3.      How does this encourage you on your own journey? (As we look back, we can see how God used unlikely events to further His purpose in our lives.)

4.      How does Peter’s message continue to speak directly to people today? (The gospel message is meant for every person of every background, life experience, and heritage. We cannot earn salvation; it is a free gift of God through faith in Jesus.)


The Sign! Read Acts 10:44-46a


Some people call this the “Gentile Pentecost”.

1.      What sign did the Holy Spirit provide? (Gentile believers received the Holy Spirit, astonishing the Jewish believers with Peter. Gentiles were considered “pagans,” as they were not part of God’s family at birth. What the Jews didn’t realize was that they weren’t either until they accepted Jesus as their Lord and Savior.)

God specifically designed this event to cause Peter and the others familiar with the original Pentecost to see the similarities.  God demonstrated in this event that He was accepting Gentiles in the same way He accepted Jewish believers. They were not second-class Christians!

These were not events that would be commonly experienced in the future when others accepted Christ. Every believer receives the Holy Spirit, but the manifestation of speaking in other languages was not the normal sign. These were sign miracles intended to establish principles for unity among Jewish and Gentile believers in the church.

2.      Did Peter get to finish his sermon? (No! As soon as the people believed the Holy Spirit came upon them.)

3.      What does this indicate about how God works in the hearts of men and women? (God works without man’s manipulation. He works through obedient vessels!)

The Spirit’s invasion occurred while Peter was speaking. Peter was not able to finish his sermon, but the Spirit was able to baptize all those who received the message of salvation.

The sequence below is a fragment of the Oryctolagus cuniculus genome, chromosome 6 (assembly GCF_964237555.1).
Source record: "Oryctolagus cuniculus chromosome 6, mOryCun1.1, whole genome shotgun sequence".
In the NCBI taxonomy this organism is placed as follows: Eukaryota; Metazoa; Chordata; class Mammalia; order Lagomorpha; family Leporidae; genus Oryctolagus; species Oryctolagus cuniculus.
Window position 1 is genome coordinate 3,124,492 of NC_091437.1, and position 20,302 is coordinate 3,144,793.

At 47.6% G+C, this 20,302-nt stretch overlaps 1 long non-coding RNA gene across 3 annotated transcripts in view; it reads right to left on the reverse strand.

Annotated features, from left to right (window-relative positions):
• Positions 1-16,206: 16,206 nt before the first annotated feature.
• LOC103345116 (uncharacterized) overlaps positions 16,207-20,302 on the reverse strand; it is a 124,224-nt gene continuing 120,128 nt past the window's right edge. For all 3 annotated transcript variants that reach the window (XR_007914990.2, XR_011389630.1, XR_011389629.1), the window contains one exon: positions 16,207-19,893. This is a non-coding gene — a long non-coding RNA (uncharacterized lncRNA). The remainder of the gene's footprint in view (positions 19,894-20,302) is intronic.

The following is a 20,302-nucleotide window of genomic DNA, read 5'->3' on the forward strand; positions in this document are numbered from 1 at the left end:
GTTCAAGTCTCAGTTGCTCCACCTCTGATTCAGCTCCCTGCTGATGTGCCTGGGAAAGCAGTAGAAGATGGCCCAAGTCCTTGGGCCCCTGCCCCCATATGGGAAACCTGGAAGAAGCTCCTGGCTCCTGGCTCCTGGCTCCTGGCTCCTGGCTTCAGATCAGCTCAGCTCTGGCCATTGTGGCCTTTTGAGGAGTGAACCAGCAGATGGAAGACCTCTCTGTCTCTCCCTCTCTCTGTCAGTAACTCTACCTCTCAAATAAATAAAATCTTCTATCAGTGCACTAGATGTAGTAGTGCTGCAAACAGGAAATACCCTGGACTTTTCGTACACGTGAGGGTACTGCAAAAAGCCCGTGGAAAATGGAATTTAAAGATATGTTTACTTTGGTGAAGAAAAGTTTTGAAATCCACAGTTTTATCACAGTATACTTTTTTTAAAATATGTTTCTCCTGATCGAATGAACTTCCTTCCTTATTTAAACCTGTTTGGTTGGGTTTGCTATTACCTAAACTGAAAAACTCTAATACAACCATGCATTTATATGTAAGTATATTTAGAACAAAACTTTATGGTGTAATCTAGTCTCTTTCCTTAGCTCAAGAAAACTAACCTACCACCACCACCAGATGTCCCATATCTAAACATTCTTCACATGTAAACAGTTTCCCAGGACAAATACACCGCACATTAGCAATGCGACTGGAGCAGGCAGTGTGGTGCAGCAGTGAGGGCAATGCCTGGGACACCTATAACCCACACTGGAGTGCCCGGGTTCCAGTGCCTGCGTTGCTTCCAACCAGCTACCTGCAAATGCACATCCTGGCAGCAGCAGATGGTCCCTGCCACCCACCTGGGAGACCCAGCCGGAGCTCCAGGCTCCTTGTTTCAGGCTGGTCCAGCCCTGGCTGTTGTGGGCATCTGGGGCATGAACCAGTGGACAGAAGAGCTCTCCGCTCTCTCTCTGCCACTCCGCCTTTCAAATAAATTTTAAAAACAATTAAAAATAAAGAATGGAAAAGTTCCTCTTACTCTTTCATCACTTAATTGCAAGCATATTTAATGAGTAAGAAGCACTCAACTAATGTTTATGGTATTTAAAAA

The Acceptance! Read Acts 10:46b-48


1.      How did Peter set an example of inclusiveness for the Gentile believers? (Peter reminded the other believers that the Gentiles had received the same Holy Spirit they had received. He paved the way for them to be accepted through baptism, a significant life marker for all believers.)

2.      Why is inclusiveness so important? (Salvation is inclusive. It is offered to all regardless of race or heritage or pedigree.)

3.      What can we learn from Peter’s example? (Peter took the initiative to speak to the Jewish believers on behalf of the Gentiles.)

4.      How can we encourage our congregation to be open to people who are different from the majority of our members? (Welcome new believers into the fellowship of the church. We can take the first step in accepting them and helping them feel like part of the local body of believers.)


Summarize and Challenge!


God used Peter and Cornelius to bring about the broader vision and purpose of the plan for His church. Peter needed Cornelius to see how salvation is truly offered to all. Cornelius needed Peter’s obedience and preaching to respond in faith.


1.      What are some of the words you wrote on your filter at the beginning of our study?

2.      How does our church represent diversity in race, heritage, social structure and the makeup of our community?

3.      Are there areas we need to improve on?

4.      Do we knowingly or unknowingly place barriers to prevent certain groups of people in our community from coming to our church?


Pray for the fellowship of believers around the world who are studying this passage today. Ask God to speak to our hearts as well as theirs.